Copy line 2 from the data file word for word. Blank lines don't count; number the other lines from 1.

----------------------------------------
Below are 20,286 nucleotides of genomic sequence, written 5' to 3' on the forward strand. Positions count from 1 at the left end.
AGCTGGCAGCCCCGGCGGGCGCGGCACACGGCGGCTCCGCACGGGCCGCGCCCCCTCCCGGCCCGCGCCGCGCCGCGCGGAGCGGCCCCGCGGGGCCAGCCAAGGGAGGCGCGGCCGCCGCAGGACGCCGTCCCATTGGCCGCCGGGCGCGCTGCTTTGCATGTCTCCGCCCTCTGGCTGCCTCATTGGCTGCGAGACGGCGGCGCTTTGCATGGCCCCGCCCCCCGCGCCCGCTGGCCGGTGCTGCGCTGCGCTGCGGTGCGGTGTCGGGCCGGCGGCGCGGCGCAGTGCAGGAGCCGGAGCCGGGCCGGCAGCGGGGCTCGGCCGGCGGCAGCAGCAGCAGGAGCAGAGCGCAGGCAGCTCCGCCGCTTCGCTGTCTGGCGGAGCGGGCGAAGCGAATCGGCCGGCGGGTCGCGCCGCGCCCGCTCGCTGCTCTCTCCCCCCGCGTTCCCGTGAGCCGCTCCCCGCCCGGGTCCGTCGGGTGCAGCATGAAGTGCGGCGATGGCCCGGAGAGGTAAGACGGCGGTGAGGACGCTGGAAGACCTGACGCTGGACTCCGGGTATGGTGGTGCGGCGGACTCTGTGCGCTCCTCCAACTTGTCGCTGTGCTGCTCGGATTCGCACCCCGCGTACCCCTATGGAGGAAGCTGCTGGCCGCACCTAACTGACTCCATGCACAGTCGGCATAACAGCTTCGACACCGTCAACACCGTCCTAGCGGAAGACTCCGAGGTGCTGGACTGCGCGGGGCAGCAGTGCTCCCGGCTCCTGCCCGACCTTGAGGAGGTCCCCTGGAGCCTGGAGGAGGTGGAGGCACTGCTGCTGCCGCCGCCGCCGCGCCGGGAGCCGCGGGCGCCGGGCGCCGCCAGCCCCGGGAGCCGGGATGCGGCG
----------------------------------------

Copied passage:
AGCTGGCAGCCCCGGCGGGCGCGGCACACGGCGGCTCCGCACGGGCCGCGCCCCCTCCCGGCCCGCGCCGCGCCGCGCGGAGCGGCCCCGCGGGGCCAGCCAAGGGAGGCGCGGCCGCCGCAGGACGCCGTCCCATTGGCCGCCGGGCGCGCTGCTTTGCATGTCTCCGCCCTCTGGCTGCCTCATTGGCTGCGAGACGGCGGCGCTTTGCATGGCCCCGCCCCCCGCGCCCGCTGGCCGGTGCTGCGCTGCGCTGCGGTGCGGTGTCGGGCCGGCGGCGCGGCGCAGTGCAGGAGCCGGAGCCGGGCCGGCAGCGGGGCTCGGCCGGCGGCAGCAGCAGCAGGAGCAGAGCGCAGGCAGCTCCGCCGCTTCGCTGTCTGGCGGAGCGGGCGAAGCGAATCGGCCGGCGGGTCGCGCCGCGCCCGCTCGCTGCTCTCTCCCCCCGCGTTCCCGTGAGCCGCTCCCCGCCCGGGTCCGTCGGGTGCAGCATGAAGTGCGGCGATGGCCCGGAGAGGTAAGACGGCGGTGAGGACGCTGGAAGACCTGACGCTGGACTCCGGGTATGGTGGTGCGGCGGACTCTGTGCGCTCCTCCAACTTGTCGCTGTGCTGCTCGGATTCGCACCCCGCGTACCCCTATGGAGGAAGCTGCTGGCCGCACCTAACTGACTCCATGCACAGTCGGCATAACAGCTTCGACACCGTCAACACCGTCCTAGCGGAAGACTCCGAGGTGCTGGACTGCGCGGGGCAGCAGTGCTCCCGGCTCCTGCCCGACCTTGAGGAGGTCCCCTGGAGCCTGGAGGAGGTGGAGGCACTGCTGCTGCCGCCGCCGCCGCGCCGGGAGCCGCGGGCGCCGGGCGCCGCCAGCCCCGGGAGCCGGGATGCGGCG